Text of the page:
Mishawr Rohoshyo (Bangla)
Story: Sunil Gangopadhyay
Direction and Screenplay: Srijit Mukherjee
Cast:Prosenjit Chatterjee, Aryaann Bhowmick, Indraneil Sengupta, Rajit Kapoor, Biswajit Chakraborty, Rajesh Sharma,
Tulika Bose, Swastika Mukherjee, Neel Mukherjee,
Tridha Choudhury, Kamaleshwar Mukherjee, Barun Chanda and others.
Sunil Gangopadhyay created Kakababu in 1979 with a series of 34 Kakababu adventure stories. Kakababu’s real name is Raja Roy Chowdhury (Prosenjit). The original story of Mishawr Rohoshyo dates back to the mid-1980s. Srijit has relocated it to the present time. This has given the film the dynamic backdrop of a politically-turbulent Egypt trapped in a civil movement in 2011. Kakababu is a very hep detective, nattily dressed in designer jackets, jeans and shoes. He carries a hi-end cell-phone. After an accident that crushed his heel, he goes on another adventure to the Himalayas, hobbling around with a crutch strapped to one fore-arm.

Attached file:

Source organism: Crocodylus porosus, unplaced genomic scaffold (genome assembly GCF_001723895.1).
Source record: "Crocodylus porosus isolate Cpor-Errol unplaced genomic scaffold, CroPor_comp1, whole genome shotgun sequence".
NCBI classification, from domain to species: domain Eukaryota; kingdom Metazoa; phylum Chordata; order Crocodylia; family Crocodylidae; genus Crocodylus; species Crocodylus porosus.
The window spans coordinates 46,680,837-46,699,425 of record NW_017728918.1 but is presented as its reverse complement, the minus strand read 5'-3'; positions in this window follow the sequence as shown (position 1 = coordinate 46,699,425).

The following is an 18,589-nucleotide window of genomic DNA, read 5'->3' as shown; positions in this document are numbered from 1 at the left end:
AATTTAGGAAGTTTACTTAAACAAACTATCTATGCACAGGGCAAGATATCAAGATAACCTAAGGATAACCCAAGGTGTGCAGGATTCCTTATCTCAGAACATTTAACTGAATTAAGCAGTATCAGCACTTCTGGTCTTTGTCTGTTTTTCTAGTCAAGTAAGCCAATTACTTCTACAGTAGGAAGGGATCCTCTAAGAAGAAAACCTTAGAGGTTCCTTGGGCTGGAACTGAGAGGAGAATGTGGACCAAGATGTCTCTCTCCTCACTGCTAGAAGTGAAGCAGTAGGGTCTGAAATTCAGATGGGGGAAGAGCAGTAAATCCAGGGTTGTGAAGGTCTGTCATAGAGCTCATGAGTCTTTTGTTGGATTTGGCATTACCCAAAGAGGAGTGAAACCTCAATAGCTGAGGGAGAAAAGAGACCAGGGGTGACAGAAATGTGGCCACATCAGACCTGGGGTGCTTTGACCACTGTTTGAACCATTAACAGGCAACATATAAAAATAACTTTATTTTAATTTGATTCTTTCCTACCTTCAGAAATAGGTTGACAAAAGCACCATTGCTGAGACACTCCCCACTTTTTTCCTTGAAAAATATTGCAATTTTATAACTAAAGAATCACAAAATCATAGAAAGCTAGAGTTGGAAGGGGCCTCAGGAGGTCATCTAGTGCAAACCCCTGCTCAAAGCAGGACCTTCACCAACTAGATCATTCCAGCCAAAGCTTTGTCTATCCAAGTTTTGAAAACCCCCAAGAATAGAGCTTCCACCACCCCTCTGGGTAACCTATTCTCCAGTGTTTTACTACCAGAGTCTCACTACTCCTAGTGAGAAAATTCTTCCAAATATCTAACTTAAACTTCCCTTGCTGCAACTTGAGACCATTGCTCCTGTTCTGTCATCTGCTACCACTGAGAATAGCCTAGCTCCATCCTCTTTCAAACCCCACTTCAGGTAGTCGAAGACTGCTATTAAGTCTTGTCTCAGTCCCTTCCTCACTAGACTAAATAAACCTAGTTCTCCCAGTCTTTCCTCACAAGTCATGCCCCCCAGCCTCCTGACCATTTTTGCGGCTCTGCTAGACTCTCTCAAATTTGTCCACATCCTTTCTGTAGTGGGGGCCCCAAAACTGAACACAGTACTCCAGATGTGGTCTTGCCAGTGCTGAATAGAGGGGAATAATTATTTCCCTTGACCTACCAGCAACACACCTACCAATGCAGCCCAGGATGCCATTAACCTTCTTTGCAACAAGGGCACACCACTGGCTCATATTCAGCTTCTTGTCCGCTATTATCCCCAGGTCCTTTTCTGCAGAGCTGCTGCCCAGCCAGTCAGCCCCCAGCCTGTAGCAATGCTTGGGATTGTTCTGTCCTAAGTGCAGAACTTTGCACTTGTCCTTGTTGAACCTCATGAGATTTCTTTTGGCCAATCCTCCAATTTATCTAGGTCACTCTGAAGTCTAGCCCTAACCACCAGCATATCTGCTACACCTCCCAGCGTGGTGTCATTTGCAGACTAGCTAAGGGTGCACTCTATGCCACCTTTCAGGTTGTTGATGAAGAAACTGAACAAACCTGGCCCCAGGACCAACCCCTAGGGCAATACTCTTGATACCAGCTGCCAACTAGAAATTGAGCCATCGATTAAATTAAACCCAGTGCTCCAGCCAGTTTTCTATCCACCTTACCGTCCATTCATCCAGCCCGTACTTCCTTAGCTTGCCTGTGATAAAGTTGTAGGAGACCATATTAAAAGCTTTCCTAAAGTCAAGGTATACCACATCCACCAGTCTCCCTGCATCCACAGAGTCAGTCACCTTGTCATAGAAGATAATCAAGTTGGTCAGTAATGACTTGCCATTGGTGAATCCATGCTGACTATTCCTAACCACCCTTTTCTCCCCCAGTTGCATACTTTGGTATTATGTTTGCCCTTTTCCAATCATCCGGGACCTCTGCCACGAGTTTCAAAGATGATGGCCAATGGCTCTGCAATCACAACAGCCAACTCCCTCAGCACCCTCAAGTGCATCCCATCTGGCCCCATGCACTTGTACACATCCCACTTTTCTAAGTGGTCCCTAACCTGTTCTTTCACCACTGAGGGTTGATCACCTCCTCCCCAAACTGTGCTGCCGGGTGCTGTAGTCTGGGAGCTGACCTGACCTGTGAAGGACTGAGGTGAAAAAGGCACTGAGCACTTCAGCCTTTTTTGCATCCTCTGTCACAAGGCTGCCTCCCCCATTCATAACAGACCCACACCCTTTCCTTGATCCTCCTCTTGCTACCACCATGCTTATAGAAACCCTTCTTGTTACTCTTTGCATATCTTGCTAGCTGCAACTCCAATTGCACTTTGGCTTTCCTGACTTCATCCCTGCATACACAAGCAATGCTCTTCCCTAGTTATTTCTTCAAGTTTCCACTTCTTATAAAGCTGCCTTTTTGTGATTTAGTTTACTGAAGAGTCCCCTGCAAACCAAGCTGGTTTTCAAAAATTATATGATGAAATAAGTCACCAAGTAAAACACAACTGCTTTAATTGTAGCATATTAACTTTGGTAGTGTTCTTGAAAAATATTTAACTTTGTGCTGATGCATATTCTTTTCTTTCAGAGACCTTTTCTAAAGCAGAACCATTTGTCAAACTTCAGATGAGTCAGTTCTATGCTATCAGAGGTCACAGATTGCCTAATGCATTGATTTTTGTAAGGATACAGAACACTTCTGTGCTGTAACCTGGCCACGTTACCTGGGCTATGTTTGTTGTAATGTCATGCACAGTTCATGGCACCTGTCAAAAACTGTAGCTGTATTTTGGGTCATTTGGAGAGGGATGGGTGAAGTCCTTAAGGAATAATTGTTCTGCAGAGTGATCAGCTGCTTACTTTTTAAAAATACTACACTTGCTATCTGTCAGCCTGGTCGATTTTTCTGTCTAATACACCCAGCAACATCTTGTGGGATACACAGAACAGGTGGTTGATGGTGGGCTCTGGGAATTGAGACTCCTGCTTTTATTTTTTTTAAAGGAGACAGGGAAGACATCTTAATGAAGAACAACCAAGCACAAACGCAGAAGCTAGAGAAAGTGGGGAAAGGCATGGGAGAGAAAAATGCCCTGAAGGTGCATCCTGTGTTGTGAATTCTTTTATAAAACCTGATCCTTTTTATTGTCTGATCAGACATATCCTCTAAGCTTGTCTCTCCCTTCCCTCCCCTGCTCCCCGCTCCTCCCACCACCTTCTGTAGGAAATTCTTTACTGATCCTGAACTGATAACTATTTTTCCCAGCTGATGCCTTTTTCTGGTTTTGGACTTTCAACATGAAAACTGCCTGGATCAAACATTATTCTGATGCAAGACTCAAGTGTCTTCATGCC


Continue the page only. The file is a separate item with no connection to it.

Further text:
After some superfluous dilly-dallying around the family framework and romance between Shontu and girlfriend Rini (Tridha), the film moves on to the exotic Egyptian landscape. It begins with the kidnapping of Kakababu from his hotel room by Hani Alkadi (Indraneil Sengupta), the leader of an underground movement against the dictatorship. The core of the mystery is the deciphering of a hieroglyph handed over by the 100-year-old spiritual saint Mufti Mohammed (Barun Chanda). He is later poisoned by his pupil Al Mamun (Rajit Kapoor) who wants the hieroglyph deciphered because he, like Alkadi, suspects that it holds the secret to a huge treasure.
The maze-like narrative with the intrigue of a vanishing mummy of Queen Hetepheras from her tomb under one of the three pyramids takes shape through the desert sands of the brown landscape. The extremely versatile Alkadi and his skilled troop, the chameleon-like persona of Al Mamun who kidnaps Shontu, shimmer through the enchanting surface of the Pyramids.
The opening frames, shot in grainy Black-and-White, set in 1951 places the history of the ‘curse.’ After this, the film drags through the usual paces of family and romance that takes much away from the suspense. Srijit’s screenplay carries over the romance to Cairo which dilutes the intrigue enriched by the beautiful chemistry between foe-turned-friends